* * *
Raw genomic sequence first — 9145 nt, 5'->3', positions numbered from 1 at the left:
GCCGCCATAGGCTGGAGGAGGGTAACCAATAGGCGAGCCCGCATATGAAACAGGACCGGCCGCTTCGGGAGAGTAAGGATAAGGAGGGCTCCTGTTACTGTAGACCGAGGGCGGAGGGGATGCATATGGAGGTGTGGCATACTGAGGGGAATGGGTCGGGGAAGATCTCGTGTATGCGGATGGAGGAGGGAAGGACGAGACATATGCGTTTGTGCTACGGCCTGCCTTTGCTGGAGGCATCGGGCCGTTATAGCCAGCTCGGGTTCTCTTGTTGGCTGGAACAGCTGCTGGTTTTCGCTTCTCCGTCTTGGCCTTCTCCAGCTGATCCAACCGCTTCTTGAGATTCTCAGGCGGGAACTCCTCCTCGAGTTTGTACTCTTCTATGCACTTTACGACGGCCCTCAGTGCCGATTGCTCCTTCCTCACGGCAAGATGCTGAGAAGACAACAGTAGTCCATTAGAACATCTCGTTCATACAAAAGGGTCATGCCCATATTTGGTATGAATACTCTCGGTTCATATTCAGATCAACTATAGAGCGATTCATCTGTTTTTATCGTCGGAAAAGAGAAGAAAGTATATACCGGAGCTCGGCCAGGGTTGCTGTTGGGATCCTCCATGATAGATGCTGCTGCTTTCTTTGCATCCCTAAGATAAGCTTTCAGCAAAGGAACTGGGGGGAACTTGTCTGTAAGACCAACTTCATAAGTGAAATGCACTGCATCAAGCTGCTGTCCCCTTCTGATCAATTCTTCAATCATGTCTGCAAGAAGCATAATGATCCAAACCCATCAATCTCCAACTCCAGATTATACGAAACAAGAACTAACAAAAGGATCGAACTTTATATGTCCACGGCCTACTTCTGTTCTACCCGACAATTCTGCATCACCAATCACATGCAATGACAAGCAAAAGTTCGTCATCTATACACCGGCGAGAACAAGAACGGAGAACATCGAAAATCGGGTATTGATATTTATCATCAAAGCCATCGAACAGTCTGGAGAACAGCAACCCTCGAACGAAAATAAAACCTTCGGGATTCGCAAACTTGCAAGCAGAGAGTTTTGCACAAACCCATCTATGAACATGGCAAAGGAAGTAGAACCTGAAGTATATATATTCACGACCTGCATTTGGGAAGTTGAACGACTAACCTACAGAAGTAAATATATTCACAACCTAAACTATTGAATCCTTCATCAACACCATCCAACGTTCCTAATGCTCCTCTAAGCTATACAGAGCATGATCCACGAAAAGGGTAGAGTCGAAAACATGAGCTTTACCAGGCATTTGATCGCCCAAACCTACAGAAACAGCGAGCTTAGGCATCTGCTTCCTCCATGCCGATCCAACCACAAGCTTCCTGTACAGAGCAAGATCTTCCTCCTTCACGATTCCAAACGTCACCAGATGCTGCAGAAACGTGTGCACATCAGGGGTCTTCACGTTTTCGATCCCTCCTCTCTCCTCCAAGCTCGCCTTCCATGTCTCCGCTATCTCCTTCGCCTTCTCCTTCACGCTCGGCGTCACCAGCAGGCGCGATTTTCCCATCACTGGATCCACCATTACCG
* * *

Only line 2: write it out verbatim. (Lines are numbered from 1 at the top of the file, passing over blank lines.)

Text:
GCCGCCATAGGCTGGAGGAGGGTAACCAATAGGCGAGCCCGCATATGAAACAGGACCGGCCGCTTCGGGAGAGTAAGGATAAGGAGGGCTCCTGTTACTGTAGACCGAGGGCGGAGGGGATGCATATGGAGGTGTGGCATACTGAGGGGAATGGGTCGGGGAAGATCTCGTGTATGCGGATGGAGGAGGGAAGGACGAGACATATGCGTTTGTGCTACGGCCTGCCTTTGCTGGAGGCATCGGGCCGTTATAGCCAGCTCGGGTTCTCTTGTTGGCTGGAACAGCTGCTGGTTTTCGCTTCTCCGTCTTGGCCTTCTCCAGCTGATCCAACCGCTTCTTGAGATTCTCAGGCGGGAACTCCTCCTCGAGTTTGTACTCTTCTATGCACTTTACGACGGCCCTCAGTGCCGATTGCTCCTTCCTCACGGCAAGATGCTGAGAAGACAACAGTAGTCCATTAGAACATCTCGTTCATACAAAAGGGTCATGCCCATATTTGGTATGAATACTCTCGGTTCATATTCAGATCAACTATAGAGCGATTCATCTGTTTTTATCGTCGGAAAAGAGAAGAAAGTATATACCGGAGCTCGGCCAGGGTTGCTGTTGGGATCCTCCATGATAGATGCTGCTGCTTTCTTTGCATCCCTAAGATAAGCTTTCAGCAAAGGAACTGGGGGGAACTTGTCTGTAAGACCAACTTCATAAGTGAAATGCACTGCATCAAGCTGCTGTCCCCTTCTGATCAATTCTTCAATCATGTCTGCAAGAAGCATAATGATCCAAACCCATCAATCTCCAACTCCAGATTATACGAAACAAGAACTAACAAAAGGATCGAACTTTATATGTCCACGGCCTACTTCTGTTCTACCCGACAATTCTGCATCACCAATCACATGCAATGACAAGCAAAAGTTCGTCATCTATACACCGGCGAGAACAAGAACGGAGAACATCGAAAATCGGGTATTGATATTTATCATCAAAGCCATCGAACAGTCTGGAGAACAGCAACCCTCGAACGAAAATAAAACCTTCGGGATTCGCAAACTTGCAAGCAGAGAGTTTTGCACAAACCCATCTATGAACATGGCAAAGGAAGTAGAACCTGAAGTATATATATTCACGACCTGCATTTGGGAAGTTGAACGACTAACCTACAGAAGTAAATATATTCACAACCTAAACTATTGAATCCTTCATCAACACCATCCAACGTTCCTAATGCTCCTCTAAGCTATACAGAGCATGATCCACGAAAAGGGTAGAGTCGAAAACATGAGCTTTACCAGGCATTTGATCGCCCAAACCTACAGAAACAGCGAGCTTAGGCATCTGCTTCCTCCATGCCGATCCAACCACAAGCTTCCTGTACAGAGCAAGATCTTCCTCCTTCACGATTCCAAACGTCACCAGATGCTGCAGAAACGTGTGCACATCAGGGGTCTTCACGTTTTCGATCCCTCCTCTCTCCTCCAAGCTCGCCTTCCATGTCTCCGCTATCTCCTTCGCCTTCTCCTTCACGCTCGGCGTCACCAGCAGGCGCGATTTTCCCATCACTGGATCCACCATTACCG